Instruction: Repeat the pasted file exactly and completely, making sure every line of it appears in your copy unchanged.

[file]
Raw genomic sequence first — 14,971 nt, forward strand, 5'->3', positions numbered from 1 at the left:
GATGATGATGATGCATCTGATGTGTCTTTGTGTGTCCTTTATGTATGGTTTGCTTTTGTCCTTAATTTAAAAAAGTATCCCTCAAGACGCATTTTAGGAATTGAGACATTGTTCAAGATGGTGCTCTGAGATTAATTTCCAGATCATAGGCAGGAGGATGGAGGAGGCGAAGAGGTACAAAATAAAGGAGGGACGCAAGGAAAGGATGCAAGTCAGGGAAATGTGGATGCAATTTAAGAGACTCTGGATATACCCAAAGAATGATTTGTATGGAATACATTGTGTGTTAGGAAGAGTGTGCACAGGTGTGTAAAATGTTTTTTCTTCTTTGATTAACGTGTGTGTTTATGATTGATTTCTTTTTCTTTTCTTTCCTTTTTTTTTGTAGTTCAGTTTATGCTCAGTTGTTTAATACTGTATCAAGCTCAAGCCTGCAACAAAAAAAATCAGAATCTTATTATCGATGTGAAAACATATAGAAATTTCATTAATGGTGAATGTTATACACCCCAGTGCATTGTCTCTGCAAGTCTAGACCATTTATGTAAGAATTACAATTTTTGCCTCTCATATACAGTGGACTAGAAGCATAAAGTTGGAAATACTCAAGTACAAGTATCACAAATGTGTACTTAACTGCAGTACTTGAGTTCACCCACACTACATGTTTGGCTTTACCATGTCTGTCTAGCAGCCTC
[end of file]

Raw genomic sequence first — 14,971 nt, forward strand, 5'->3', positions numbered from 1 at the left:
GATGATGATGATGCATCTGATGTGTCTTTGTGTGTCCTTTATGTATGGTTTGCTTTTGTCCTTAATTTAAAAAAGTATCCCTCAAGACGCATTTTAGGAATTGAGACATTGTTCAAGATGGTGCTCTGAGATTAATTTCCAGATCATAGGCAGGAGGATGGAGGAGGCGAAGAGGTACAAAATAAAGGAGGGACGCAAGGAAAGGATGCAAGTCAGGGAAATGTGGATGCAATTTAAGAGACTCTGGATATACCCAAAGAATGATTTGTATGGAATACATTGTGTGTTAGGAAGAGTGTGCACAGGTGTGTAAAATGTTTTTTCTTCTTTGATTAACGTGTGTGTTTATGATTGATTTCTTTTTCTTTTCTTTCCTTTTTTTTTGTAGTTCAGTTTATGCTCAGTTGTTTAATACTGTATCAAGCTCAAGCCTGCAACAAAAAAAATCAGAATCTTATTATCGATGTGAAAACATATAGAAATTTCATTAATGGTGAATGTTATACACCCCAGTGCATTGTCTCTGCAAGTCTAGACCATTTATGTAAGAATTACAATTTTTGCCTCTCATATACAGTGGACTAGAAGCATAAAGTTGGAAATACTCAAGTACAAGTATCACAAATGTGTACTTAACTGCAGTACTTGAGTTCACCCACACTACATGTTTGGCTTTACCATGTCTGTCTAGCAGCCTC